New Guidelines proposed for Improving Standards of Care at the End of Life

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England's health watchdog has put forward new draft guidance, which it is hoped will improve the care of adults in their last few days of life. The new draft guidelines come after concerns that misuse of the Liverpool Care Pathway led to some patients being deprived of water and food. The Liverpool Care Pathway was introduced in the late 1990s, in an attempt to ensure people had a dignified and comfortable death. It involved a checklist to ensure patients were free from invasive procedures and medications that were no longer necessary.

An independent review found that unfortunately, decisions were sometimes taken by inexperienced staff. The National Institute for Health and Care Excellence acknowledges that many of the failings were down to how the Liverpool Care Pathway was implemented - rather than as a direct consequence of the document itself.


New Guidelines proposed for Improving Standards of Care at the End of Life


The new draft proposals encourage staff to involve patients and relatives in decisions and to communicate well. The focus is on providing personalised care, good communication and shared decisions between staff, relatives and patients when appropriate. Medical and Nursing Staff are advised to undertake daily reviews of medication and check if people are thirsty or need more nutrition. According to the guidelines patients must be monitored for any improvements and if there is any uncertainty staff should seek help from more experienced colleagues. The National Council for Palliative Care supports the strong focus on personalised care/individual needs in the draft guidelines.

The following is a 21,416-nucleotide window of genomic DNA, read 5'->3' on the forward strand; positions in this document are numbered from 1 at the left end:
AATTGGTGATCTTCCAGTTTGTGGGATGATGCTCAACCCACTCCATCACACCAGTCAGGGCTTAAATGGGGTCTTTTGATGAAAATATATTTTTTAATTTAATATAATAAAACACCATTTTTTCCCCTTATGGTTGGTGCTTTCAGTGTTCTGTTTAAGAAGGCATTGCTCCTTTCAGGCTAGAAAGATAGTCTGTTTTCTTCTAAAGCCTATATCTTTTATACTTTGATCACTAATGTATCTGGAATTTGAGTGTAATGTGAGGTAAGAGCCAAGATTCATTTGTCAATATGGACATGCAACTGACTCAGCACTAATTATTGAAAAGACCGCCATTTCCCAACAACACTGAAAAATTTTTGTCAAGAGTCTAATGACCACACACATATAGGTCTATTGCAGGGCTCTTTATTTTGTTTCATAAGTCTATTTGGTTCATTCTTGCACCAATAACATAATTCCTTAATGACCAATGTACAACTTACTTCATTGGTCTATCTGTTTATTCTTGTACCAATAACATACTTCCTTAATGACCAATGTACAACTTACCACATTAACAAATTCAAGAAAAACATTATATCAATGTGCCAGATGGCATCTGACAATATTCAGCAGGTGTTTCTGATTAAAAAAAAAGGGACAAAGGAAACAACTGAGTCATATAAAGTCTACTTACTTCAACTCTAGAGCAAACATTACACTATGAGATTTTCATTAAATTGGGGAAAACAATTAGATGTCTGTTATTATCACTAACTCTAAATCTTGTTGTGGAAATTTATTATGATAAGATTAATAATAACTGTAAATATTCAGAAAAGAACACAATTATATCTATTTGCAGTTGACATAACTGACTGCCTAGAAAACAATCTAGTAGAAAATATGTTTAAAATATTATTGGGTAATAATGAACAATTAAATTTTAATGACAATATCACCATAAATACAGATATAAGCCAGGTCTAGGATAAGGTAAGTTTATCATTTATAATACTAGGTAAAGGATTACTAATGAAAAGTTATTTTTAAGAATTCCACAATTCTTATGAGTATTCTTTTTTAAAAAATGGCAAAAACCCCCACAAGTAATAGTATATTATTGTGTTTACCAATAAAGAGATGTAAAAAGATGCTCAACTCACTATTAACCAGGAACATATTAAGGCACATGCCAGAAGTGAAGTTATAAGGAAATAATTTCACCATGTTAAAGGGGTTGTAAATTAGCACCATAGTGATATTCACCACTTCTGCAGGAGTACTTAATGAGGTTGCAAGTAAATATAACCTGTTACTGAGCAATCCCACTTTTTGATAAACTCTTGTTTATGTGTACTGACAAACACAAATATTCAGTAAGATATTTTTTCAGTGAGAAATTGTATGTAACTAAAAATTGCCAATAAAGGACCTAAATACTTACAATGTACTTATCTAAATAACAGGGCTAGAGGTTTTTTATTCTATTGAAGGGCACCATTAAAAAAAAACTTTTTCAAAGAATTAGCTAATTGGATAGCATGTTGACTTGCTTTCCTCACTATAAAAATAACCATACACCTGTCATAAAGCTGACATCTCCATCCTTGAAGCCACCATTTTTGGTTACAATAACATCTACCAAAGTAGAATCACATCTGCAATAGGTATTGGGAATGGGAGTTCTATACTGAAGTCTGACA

The President of the Association of Palliative Medicine, says the concerns with the Liverpool Care Pathway were a wake-up call to change the system: "The problem in a sense with an industrialised approach to managing dying people is that everyone gets preoccupied with ticking the boxes and not looking at the person in front of them...Let's not forget we are dealing with people who are dying and who are distressed and actually bedside assessment, communication - the milk of human kindness - is what matters..."

End of Life Care is ‘everybody’s business’ and it is essential that those who are nearing the end of their lives receive care which is of the highest standard as there is only one chance to ‘get it right’.


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